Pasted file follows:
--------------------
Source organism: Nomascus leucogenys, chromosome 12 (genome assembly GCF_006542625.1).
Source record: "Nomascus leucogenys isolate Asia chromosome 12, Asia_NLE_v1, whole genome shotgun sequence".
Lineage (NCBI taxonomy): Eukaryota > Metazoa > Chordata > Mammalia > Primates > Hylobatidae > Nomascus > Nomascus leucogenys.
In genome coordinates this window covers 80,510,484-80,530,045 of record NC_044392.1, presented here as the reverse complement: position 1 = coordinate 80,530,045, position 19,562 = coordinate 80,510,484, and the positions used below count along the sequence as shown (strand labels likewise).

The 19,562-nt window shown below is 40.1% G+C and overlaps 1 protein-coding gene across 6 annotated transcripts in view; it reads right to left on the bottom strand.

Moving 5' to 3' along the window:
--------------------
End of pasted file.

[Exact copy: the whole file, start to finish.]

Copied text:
Source organism: Nomascus leucogenys, chromosome 12 (genome assembly GCF_006542625.1).
Source record: "Nomascus leucogenys isolate Asia chromosome 12, Asia_NLE_v1, whole genome shotgun sequence".
Lineage (NCBI taxonomy): Eukaryota > Metazoa > Chordata > Mammalia > Primates > Hylobatidae > Nomascus > Nomascus leucogenys.
In genome coordinates this window covers 80,510,484-80,530,045 of record NC_044392.1, presented here as the reverse complement: position 1 = coordinate 80,530,045, position 19,562 = coordinate 80,510,484, and the positions used below count along the sequence as shown (strand labels likewise).

The 19,562-nt window shown below is 40.1% G+C and overlaps 1 protein-coding gene across 6 annotated transcripts in view; it reads right to left on the bottom strand.

Moving 5' to 3' along the window: